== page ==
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Correct grammar? Me?! You have got to be kidding!

Correct Grammar: a framework to which everything else is pegged

Grammar is the process by which verbal chaos is turned into order. A mish-mash of garbled sounds and idea turns into prose ... then the prose is processed further, and becomes poetry. Fiction, non-fiction, journalism, blogging, the work of the diarist — everything starts with turning chaos into order — an idea the Ancient Greek ancestors of our own language would have loved. In fact, the parts of speech were first identified by a Greek scholar who worked at the Library of Alexandria.

Letters flow together to make words: nouns, proper nouns, adjectives, verbs, adverbs, pronouns, possessive pronouns, prepositions, the definite article and indefinite articles ... think of them as birds in a flock. Each bird has its own job to do within the flock, and every bird is great the job. Like birds which wheel together to form the flock, Words flow together to make sentences ... but again, inside the sentences are "globs" of words which perform different jobs to make the sentence go. Phrases, independent clauses, subordinate clauses, conditional clauses, and the cases and tenses —

Before the panic sets in, STOP! Take some deep breaths. Grab a cup of tea. (Coffee, if you prefer. Some brain-food on the side is a good idea. Your brain "thinks" on carbohydrates. You need an excuse to go for a cookie? Here it is, ready-made!)

What you need right here is a GLOSSARY OF GRAMMAR. A short-version which states, simply and clearly, what all the confusing stuff means. First: nail down what it all means. Second: see how it's all used. Third: practise using it. Done.

So let's begin with an A-Z of Fundamental Grammar which demystifies the subject ... and then we'll look at how it goes together. Trust us: it's not as bad as it looks.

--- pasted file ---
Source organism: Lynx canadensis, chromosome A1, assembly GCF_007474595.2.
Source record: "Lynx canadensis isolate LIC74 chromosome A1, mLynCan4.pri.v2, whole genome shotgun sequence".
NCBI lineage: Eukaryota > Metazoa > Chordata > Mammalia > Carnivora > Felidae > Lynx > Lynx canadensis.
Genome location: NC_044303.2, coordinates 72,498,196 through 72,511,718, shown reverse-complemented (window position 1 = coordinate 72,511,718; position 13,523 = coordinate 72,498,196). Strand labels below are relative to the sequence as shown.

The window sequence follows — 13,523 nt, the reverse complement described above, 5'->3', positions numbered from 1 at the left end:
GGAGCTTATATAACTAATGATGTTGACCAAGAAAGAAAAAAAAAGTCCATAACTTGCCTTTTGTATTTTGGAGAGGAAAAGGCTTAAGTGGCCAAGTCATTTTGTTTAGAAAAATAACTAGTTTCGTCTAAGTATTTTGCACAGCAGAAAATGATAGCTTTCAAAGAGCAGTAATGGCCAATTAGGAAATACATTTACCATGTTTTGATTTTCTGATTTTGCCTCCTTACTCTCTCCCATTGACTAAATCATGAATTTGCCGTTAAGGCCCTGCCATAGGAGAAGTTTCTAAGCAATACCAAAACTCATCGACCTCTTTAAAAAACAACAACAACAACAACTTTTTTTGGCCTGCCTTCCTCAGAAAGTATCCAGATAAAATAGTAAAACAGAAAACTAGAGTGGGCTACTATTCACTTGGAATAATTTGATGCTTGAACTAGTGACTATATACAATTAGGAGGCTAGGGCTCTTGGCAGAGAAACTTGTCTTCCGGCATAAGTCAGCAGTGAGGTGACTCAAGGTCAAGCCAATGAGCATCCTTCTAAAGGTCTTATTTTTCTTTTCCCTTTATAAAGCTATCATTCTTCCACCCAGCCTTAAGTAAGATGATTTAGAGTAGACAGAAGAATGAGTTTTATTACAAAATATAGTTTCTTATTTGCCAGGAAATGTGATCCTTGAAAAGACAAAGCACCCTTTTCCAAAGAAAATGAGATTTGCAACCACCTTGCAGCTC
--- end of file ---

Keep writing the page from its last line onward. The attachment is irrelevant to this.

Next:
CAVEAT: The subject of grammar is vast. It fills books ... thick books with small type. In fact, the subject is much too vast to be tackled on a webpage like this! However, we can get you off to a flying start and recommend some extremely good reference works, into which you can delve for more detail, if or when you need it. On this page you will find all the grammar you should need to take an extremely good crack at bullet-proof fiction writing; but if you need more — you'll know. And we'll tell you exactly where to go for the rest. Right here, right now, we're going to hit the high points, the "must haves" of grammar.

So --

Let's get up close, personal and physical with this beast:

The A-Z of Grammar

(Lite Edition!)

The subject performs the verb upon the direct object. The GIRL baked the COOKIES. The BOY washed the DISHES. The MAN took out the TRASH. (See Passive Voice.) Use of the active voice makes for writing which is much more involving and exciting; editors have a passion for it.

A describing word added to a noun to better define it. A SMALL house. The GREEN ball. A BATTERED car.

A complex adjective made up of two or more words. The UNBELIEVABLY BADLY DRESSED woman. An ENORMOUSLY RICH AND VERY ELEGANT woman.

A describing word added to a verb to better define it. He drove MADLY. She sang BEAUTIFULLY. It won EASILY.

A complex adverb made up of two or more words. They were CAUTIOUSLY, CAREFULLY shopping for socks. We watched CLOSELY AND SINGLE-MINDEDLY.

One statement preceding another, and used to modify it. "Some children are well behaved, and their parents don't know how lucky they are." "Hospital is a place for sick people ... and their nurses and visitors, of course."